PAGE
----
Yogurt and Herb Pies Wrapped in Grape Leaves

In this unusual recipe from northern Greece, a cornmeal-thickened yogurt is flavored with scallions and herbs, and baked or fried wrapped in tangy grape leaves; thus becoming a sophisticated “pie” with complex aroma and unexpected flavor.

 

In an earlier version, I made a large pie that I baked in the oven. It was good, but difficult to divide into portions. Paula Wolfert suggested small fried “packets,” which worked much better. Now I propose something in between: individual little pies, baked in tartlet pans or shallow muffin tins. When finished under the broiler, the grape leaves caramelize beautifully! Serve with risotto or any grain pilaf.

 

 

My friend, David Tanis has created and published in the New York Times his own brilliant version of the recipe using chard leaves instead of the grape leaves.

 

 

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Homemade Fresh Myzithra (ricotta-like cheese)

Here on Kea we make it with the milk our neighbors often give us. It is probably the first and simplest cheese ever made, and today the various commercial myzithra we get sometimes come from Crete –where is called anthotyro. Cheese makers make it now by adding fresh milk to the whey left from the first, usually the hard cheese they make, adding rennet to the milk.

If you can get leftover whey add fresh milk and do not add lemon or vinegar, just boil the whey with the milk and cream. Needless to say that if you make it with the usual cow’s pasteurized milk you get from the supermarket, combine it with goat’s milk, if you can, and add some cream –more or less, depending on how creamy and lush you want your myzithra.

Serve this delicious fresh cheese plain, as appetizer, sprinkling it with chopped herbs, shallots and garlic, or as dessert, drizzled with honey or jam. You can also use it to make savory myzithropita (cheese tart), or combine it with some feta cheese to make a Greek version of the cheese cake.

 

Makes about 1 pound soft cheese (you may double the quantities for more)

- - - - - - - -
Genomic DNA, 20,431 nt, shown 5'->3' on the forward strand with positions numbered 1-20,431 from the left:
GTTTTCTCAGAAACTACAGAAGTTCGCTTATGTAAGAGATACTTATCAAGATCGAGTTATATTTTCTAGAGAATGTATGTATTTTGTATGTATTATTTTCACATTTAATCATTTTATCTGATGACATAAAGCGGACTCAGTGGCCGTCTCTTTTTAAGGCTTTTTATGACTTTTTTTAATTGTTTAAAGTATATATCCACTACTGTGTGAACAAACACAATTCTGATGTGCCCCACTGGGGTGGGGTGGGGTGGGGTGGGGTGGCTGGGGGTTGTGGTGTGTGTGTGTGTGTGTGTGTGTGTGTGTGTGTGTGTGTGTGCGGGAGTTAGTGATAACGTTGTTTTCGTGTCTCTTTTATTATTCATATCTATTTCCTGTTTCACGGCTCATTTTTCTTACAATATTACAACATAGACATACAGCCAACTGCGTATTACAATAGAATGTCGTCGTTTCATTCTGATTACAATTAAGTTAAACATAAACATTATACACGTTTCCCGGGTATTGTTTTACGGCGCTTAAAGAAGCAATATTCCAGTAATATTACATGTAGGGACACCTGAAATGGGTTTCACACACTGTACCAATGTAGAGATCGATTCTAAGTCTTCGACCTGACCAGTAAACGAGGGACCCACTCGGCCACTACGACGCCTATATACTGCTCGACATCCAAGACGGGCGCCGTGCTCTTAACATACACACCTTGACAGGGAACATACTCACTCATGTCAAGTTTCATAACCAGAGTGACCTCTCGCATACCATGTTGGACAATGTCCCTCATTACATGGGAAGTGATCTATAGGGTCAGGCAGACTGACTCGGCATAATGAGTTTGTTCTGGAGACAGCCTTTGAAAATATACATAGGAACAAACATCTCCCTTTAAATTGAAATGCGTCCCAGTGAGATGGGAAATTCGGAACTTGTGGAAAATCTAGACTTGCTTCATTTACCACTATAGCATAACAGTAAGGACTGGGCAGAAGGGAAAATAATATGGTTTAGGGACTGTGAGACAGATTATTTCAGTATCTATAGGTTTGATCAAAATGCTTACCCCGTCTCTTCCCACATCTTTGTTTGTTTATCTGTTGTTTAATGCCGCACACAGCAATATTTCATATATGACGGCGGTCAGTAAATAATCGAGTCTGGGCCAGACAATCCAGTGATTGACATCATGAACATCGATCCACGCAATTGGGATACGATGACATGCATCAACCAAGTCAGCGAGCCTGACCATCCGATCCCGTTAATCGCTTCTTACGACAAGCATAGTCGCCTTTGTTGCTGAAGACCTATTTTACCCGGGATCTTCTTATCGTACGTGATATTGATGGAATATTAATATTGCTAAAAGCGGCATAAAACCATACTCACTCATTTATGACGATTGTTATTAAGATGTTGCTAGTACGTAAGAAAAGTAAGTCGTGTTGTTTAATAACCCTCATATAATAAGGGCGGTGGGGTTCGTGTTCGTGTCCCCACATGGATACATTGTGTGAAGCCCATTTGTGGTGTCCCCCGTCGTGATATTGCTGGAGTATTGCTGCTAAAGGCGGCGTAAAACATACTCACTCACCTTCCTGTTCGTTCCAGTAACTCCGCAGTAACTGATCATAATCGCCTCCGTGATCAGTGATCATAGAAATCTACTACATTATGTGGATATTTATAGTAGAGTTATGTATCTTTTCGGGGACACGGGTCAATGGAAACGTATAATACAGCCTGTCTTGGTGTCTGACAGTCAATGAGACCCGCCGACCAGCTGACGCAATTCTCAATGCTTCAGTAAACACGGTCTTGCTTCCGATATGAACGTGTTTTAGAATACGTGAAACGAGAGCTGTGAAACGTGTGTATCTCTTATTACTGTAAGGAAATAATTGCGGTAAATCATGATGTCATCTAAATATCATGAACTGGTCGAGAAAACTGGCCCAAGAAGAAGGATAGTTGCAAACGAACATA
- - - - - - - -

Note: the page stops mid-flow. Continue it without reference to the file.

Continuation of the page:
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Skordalia me Agourides: Garlic Spread with Verjuice or with Lemon

This unusual recipe is inspired by one I found in the region of Pelion, in Central Greece.  The green garlic version is deliciously milder but we can only make it in the spring, when we get the fresh, scallion-like garlic from the garden.

Skordalia is served traditionally with fried or grilled fish and seafood; also with fried or grilled vegetables. On its own it is a popular meze served with toasted bread, barley rusks or crackers, and with crudités.

 

HERE read how I make the Sour Grape condiment.

 

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Makes about 4 cups

 

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Crustless or ‘Naked’ Squash Pie

The pie is very easy to whip-up and makes a great warm or room-temperature appetizer. Using a very similar mix, you can make the classic Zucchini or Squash Fritters that everybody enjoys at Greek taverns. Instead of frying, you can bake the patties.  

Adapted from Mediterranean Vegetarian Feasts.

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GLUTEN FREE

See also the summer ‘naked pie’ we make with zucchini, of which we often have an overwhelming abundance in June, fresh from our garden.

 

Serves 5 to 6 as a Main Course (or makes 8 to 10 appetizer portions) (more…)

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Scrambled Eggs with Tomatoes and Paspalas, the Kea ‘pork confit’

The name of the dish, as well as the bits of pork that are simmered until tender and then fried in their fat are called ‘papspalas’ in the local dialect of the island.

READ more about it. 

 

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Because I make these scrumptious scrambled eggs mostly in the winter, I roast the pale, greenhouse tomatoes to give them more flavor. In the summer, diced fresh, vine-ripened tomatoes are perfect for this, as for any other dish. You just need to cook them a bit longer in olive oil until their juices become syrupy. See also Bonnie S. Benwick’s version at the Washington Post

 

Serves 2-3 as a main course, 5-6 as part of a meze spread

 

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